CEO Adjunct Professor Stephen Cornelissen said it would be an honour to care for residents at these two well-established homes and they looked forward to working with residents and staff to meet the rising demand for aged care services both locally and across the country.

Elderly couple walking through the park hand in hand
Walk to reduce falls after meals

South Australian researchers have found that going for a walk after meals can help prevent falls in older people who suffer from post-prandial hypotension, which causes a fall in blood pressure within two hours of eating a meal.

This health condition affects many older people after a meal, usually breakfast, and can cause them to feel tired, dizzy or a fall, said Professor Renuka Visvanathan from the University of Adelaide and director of the Adelaide Geriatrics Training and Research with Aged Care (G-TRAC) Centre and the Aged and Extended Care Services at The Queen Elizabeth Hospital.

Although common, many older people are unaware of the condition and researchers have been trying to better understand why this it occurs in order to develop improved treatments or prevent it, she said.

Researchers from the Universities of Adelaide and South Australia have confirmed that older people with post-prandial hypotension should be encouraged to walk intermittently at a normal pace for at least 120 minutes after a meal, as a means of reducing the fall in blood pressure, Professor Visvanathan said.

fresh vegetables

Aged care food professionals wanted for a survey

Researchers at the School of Health Sciences at Flinders University are seeking aged care food service managers, chefs, cooks and dieticians to participate in a survey on how food is provided in Australian residential aged care facilities

The predominantly multiple-choice survey covers the demographics of the facility, the food service system, the dining environment and experience, and the menu.

It has a particular focus on special diets and the provision of therapeutic diets to residents who have diabetes.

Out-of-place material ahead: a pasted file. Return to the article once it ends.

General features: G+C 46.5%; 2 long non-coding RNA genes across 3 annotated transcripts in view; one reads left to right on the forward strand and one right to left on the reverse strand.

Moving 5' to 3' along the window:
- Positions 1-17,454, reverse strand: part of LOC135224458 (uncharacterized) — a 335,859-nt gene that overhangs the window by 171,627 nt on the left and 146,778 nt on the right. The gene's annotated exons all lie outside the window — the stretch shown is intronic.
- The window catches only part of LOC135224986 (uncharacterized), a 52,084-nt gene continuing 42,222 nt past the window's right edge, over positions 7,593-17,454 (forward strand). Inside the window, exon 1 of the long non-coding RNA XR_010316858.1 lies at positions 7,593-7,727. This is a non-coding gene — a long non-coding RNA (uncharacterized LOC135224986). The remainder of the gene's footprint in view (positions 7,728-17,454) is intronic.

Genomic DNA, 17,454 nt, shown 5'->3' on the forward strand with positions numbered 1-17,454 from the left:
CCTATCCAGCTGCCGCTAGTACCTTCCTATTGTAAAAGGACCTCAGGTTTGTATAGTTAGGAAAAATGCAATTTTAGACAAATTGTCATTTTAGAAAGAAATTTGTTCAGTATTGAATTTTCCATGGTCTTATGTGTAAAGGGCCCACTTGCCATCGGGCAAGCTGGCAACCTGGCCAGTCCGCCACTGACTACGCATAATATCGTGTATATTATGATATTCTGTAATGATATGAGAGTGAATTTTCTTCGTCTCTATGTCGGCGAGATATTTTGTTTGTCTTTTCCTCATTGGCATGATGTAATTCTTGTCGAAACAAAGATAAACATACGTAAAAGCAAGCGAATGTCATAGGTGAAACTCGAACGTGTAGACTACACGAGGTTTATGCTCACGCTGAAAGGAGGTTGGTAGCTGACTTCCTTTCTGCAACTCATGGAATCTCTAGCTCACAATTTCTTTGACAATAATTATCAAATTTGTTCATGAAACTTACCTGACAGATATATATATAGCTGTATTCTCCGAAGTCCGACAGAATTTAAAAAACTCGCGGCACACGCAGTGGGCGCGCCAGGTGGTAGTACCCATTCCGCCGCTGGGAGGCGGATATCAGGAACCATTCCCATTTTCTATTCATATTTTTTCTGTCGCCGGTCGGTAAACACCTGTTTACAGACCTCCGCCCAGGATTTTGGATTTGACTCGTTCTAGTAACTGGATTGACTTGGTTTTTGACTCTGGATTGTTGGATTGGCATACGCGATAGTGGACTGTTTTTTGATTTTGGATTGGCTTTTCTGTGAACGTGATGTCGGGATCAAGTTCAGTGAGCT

Access the survey here: Food service in residential aged care facilities in Australia.

Contact Rachel Milte on Rachel.milte@flinders.edu.au or 08 8275 1067 for more information.

Elizabeth Jenkins Place NSW Seniors Week
A time to celebrate

Residents and staff from Salvation Army Aged Care Plus retirement village and aged care centres have been hosting events for local communities including high tea, craft stalls and musical performance as part of recent seniors’ week celebrations in NSW.

Among the events, Woodport Retirement Village hosted a barbecue and arts and craft stalls for staff, residents and visitors including Gosford Mayor Laurie McKinna.

There were a variety of musical performances at the Warringah Place Retirement Village (right) including singer Bryan Young, pianist Vena Butt, the village’s ukulele group, and Peggy Pye and the Warringah Minstrels, in front of guests including Warringah Mayor Michael Regan.

At the Elizabeth Jenkins Place Aged Care Plus Centre in Collaroy, High Tea was served to residents and the local community accompanied by a variety of musical performances.

COO Kate Callaghan said seniors’ week was a special time for Aged Care Plus could share its passion for caring for older people with local communities and showcase the great lifestyle enjoyed by residents in our retirement villages and aged care centres.